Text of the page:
Dimeric switch of Hakai-truncated monomers during substrate recognition: insights from solution studies and NMR structure.Mukherjee, M., Jing-Song, F., Ramachandran, S., Guy, G.R., Sivaraman, J.
(2014) J Biol Chem 289: 25611-25623
- PubMed: 25074933
- DOI: 10.1074/jbc.M114.592840
- Structures With Same Primary Citation
- PubMed Abstract:
Hakai, an E3 ubiquitin ligase, disrupts cell-cell contacts in epithelial cells and is up-regulated in human colon and gastric adenocarcinomas. Hakai acts through its phosphotyrosine-binding (HYB) domain, which bears a dimeric fold that recognizes the ...
Hakai, an E3 ubiquitin ligase, disrupts cell-cell contacts in epithelial cells and is up-regulated in human colon and gastric adenocarcinomas. Hakai acts through its phosphotyrosine-binding (HYB) domain, which bears a dimeric fold that recognizes the phosphotyrosine motifs of E-cadherin, cortactin, DOK1, and other Src substrates. Unlike the monomeric nature of the SH2 and phosphotyrosine-binding domains, the architecture of the HYB domain consists of an atypical, zinc-coordinated tight homodimer. Here, we report a C-terminal truncation mutant of the HYB domain (HYB(ΔC)), comprising amino acids 106-194, which exists as a monomer in solution. The NMR structure revealed that this deletion mutant undergoes a dramatic structural change caused by a rearrangement of the atypical zinc-coordinated unit in the C terminus of the HYB domain to a C2H2-like zinc finger in HYB(ΔC). Moreover, using isothermal titration calorimetry, we show that dimerization of HYB(ΔC) can be induced using a phosphotyrosine substrate peptide. This ligand-induced dimerization of HYB(ΔC) is further validated using analytical ultracentrifugation, size-exclusion chromatography, NMR relaxation studies, dynamic light scattering, and circular dichroism experiments. Overall, these observations suggest that the dimeric architecture of the HYB domain is essential for the phosphotyrosine-binding property of Hakai.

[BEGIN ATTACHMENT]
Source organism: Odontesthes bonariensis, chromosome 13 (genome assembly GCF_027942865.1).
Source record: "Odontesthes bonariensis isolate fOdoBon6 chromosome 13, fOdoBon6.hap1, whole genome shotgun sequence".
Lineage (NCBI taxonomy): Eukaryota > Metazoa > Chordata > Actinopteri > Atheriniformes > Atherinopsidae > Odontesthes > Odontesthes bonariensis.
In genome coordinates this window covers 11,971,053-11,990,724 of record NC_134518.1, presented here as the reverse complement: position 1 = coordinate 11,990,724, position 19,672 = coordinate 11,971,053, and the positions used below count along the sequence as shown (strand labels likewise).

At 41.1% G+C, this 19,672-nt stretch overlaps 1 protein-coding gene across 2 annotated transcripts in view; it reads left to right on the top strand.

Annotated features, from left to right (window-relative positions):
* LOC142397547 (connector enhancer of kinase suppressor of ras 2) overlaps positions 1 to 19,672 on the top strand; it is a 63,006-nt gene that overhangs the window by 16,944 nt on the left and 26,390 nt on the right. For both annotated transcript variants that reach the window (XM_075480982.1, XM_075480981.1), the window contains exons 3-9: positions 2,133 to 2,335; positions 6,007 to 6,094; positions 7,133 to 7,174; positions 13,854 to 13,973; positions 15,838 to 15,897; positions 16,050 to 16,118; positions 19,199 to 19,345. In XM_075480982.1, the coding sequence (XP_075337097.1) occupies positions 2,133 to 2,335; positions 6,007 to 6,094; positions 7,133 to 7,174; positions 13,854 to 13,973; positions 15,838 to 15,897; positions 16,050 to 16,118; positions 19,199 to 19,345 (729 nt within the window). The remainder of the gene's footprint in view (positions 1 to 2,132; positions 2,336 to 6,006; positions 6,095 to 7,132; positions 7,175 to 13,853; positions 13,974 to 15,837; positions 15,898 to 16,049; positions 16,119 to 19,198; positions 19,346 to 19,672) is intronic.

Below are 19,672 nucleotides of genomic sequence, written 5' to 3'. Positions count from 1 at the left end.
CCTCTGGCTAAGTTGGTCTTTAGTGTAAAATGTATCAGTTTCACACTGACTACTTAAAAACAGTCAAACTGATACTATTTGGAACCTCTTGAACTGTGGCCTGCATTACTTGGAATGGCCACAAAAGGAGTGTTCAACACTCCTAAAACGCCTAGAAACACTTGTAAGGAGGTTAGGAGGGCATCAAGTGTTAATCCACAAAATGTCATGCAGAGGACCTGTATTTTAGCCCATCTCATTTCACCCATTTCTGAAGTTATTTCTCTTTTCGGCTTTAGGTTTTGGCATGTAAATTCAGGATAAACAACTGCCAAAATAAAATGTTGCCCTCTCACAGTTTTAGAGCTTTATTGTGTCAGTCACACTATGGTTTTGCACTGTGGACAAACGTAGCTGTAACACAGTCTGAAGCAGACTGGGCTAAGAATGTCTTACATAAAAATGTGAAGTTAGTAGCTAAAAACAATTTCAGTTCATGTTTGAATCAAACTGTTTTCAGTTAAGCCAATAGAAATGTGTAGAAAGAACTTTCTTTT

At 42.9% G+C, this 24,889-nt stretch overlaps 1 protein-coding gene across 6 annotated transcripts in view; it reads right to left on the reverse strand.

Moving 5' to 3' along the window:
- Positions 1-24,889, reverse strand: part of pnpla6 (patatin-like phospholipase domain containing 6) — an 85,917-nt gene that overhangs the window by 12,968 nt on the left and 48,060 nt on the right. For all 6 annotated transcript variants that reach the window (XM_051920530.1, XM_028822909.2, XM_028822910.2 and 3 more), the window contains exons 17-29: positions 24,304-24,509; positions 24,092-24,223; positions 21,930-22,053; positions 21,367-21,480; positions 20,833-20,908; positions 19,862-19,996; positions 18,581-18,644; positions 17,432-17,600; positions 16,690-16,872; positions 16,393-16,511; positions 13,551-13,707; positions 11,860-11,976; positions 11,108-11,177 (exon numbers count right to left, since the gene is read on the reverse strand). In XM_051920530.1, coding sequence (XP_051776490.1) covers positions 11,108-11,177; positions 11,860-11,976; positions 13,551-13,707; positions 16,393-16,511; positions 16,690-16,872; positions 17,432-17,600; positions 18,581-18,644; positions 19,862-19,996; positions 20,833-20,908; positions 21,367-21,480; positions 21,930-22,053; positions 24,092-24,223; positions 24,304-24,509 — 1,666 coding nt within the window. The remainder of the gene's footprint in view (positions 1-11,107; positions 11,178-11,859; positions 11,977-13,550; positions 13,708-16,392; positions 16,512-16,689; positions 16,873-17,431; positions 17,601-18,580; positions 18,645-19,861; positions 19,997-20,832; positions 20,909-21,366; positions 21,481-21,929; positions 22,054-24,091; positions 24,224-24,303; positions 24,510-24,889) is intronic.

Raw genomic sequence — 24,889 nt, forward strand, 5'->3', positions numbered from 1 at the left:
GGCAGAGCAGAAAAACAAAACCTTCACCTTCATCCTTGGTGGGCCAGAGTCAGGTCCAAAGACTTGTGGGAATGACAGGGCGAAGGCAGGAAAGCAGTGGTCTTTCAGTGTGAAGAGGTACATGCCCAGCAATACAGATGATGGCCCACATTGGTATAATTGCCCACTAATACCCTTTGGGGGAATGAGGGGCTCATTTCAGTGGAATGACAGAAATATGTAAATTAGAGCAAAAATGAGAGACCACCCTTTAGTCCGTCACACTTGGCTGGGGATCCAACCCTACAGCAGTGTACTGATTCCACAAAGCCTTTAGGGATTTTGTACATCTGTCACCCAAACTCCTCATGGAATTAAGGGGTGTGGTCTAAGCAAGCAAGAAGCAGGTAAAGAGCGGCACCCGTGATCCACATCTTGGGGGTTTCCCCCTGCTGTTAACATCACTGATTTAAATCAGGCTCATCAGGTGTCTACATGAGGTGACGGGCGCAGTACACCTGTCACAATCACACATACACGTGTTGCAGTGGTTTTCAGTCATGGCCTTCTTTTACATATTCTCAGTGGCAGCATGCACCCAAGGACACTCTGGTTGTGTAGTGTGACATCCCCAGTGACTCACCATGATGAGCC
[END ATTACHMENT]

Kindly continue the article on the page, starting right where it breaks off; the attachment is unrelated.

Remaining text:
From the Department of Biological Sciences, 14 Science Drive 4, National University of Singapore, Singapore 117543 and firstname.lastname@example.org.